by Annette Segal
I’m a coach, so my clients (executives, entrepreneurs, consultants, coaches, and other high performers)show up in my practice for all sorts of reasons. If I had to categorize them, I’d say most clients were looking for ways to “stay calm in chaos”. That’s what Sam was looking for when he picked up to phone to call me one Tuesday morning.
Sam had accomplished so much already. Yet now, he was facing a new challenge, feeling stressed and overwhelmed and needing to be calm and centered. He needed to make powerful, effective decisions despite the chaos surrounding him.
Sam (let’s call him Sam), a personable and intelligent man in his mid-30’s came to me when he was seeking work. He had left a prestigious position defined by constant conflict – a culture of anger and stress.
Happily married and the father of two little boys, he wanted to put his education and experience to work in a startup with high potential for success.
Head hunters sought him out. He was getting impressive interviews, and getting call backs from HR, so what was the problem?
Sam wasn’t doing well in face-to-face interviews. Due to anxiety (leftovers from his last position, the confrontational style of some interviewers, money worries and problems with his young son) he came across as tense, slightly unfocused and rushed. His stellar education and previous experience weren’t shining through!
He knew he was reacting to the stress of interviews in a way that didn’t support his goal. He just didn’t know what to do about it, so we began working together.
First we discovered that when Sam experiences stress, his reaction is to want to “run away”. This reaction is hardwired into his brain stem and showed up each and every time he experienced any degree of chaos. We’d have to address this!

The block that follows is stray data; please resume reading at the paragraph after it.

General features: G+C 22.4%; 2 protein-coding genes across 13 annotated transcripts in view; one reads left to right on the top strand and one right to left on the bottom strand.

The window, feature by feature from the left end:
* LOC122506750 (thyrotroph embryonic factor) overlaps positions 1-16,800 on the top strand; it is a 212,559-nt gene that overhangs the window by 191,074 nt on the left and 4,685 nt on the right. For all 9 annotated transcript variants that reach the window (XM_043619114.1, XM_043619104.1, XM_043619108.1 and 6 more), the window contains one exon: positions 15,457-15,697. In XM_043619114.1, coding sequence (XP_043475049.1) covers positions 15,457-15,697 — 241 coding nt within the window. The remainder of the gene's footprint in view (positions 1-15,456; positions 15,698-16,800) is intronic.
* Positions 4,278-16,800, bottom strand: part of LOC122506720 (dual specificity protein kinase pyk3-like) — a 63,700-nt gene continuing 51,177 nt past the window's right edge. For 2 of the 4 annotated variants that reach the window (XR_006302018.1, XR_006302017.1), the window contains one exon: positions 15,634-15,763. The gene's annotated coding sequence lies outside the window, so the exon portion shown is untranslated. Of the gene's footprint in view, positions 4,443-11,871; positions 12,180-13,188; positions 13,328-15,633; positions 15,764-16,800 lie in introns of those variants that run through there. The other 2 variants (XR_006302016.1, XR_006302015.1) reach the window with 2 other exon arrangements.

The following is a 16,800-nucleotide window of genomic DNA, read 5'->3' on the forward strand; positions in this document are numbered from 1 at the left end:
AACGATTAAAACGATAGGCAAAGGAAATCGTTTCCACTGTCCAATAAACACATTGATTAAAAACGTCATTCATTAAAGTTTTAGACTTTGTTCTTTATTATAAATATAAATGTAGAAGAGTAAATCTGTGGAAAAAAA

He soon came to understand that “flight” showed up in a concave chest (body language that transmits information), a raised voice, a rapid pace when he spoke which translated to “lack of confidence” and it happened each time he was triggered, even though he could now identify it.
Sam began practicing getting centered daily. With a few minutes of breathing practice – yes simple breathing exercises – in no stress and low-stress situations, he could create some space around his “reaction”.
In that space, he chose how to hold his body – upright and relaxed. From that posture, he was able to end his sentences with assurance, speak clearly and succinctly in his natural voice and stay calm, neutral and open to the interviewer.
For fun (and good practice) we role played interviews after centering practice to work on appropriate responses rather than his typical reactions. As he learned to respond, taking time to speak clearly, listen deeply and breathe, he smiled more, uncrossed his arms and leaned forward – always more inviting that his “collapsed” body language of early days.
Sam got so good at staying calm, keeping his body language open, being curious rather than intimidated and speaking with the confidence that showed off his knowledge and experience, that he landed a great VP of finance position in attractive firm (and helped his little boy through a difficult patch too).
Why did this work? Over 3 months, Sam was diligent about his practices. Oh sure, there were a few hiccups (like for most of us, progress wasn’t linear) but he kept improving. So much so that he he gave me a glowing testimonial on Yelp.com
And the truly “good news” is that Sam now had the tools to use in any and all stressful situations.
Stress is an inevitable part of life. Good stress like a promotion or marriage, or stress you categorize as negative around the loss of a job or a missed deadline all create the same reactions in your body.
Learning to recognize how you react, gaining the tools that support some centering – simply starting with your breath, allows you to be much more effective (and pleasant to be around) when that inevitable stress shows up.
You can begin the process by noticing your breath. Then without forcing a change in the inhale, begin extending the exhale – audibly, if you’re alone. Extending your exhale does a lot in relaxing the muscles of your face and upper body. It goes further by opening up the diaphragm. Fortunately, it also allows you to have a little more room in which to respond, rather than react.
Pretty simple but not so easy to remember when you need it most.
That’s why practicing in no-stress or low-stress situations is critical. If you practice for 28 days, you’ll create a new habit – a healthy one – that will pay off time and time again.
And how can you remind yourself to do this for 28 days? Set a calendar reminder on your computer, put a sticky note on your bathroom mirror, and put a sticky note on the dashboard of your car.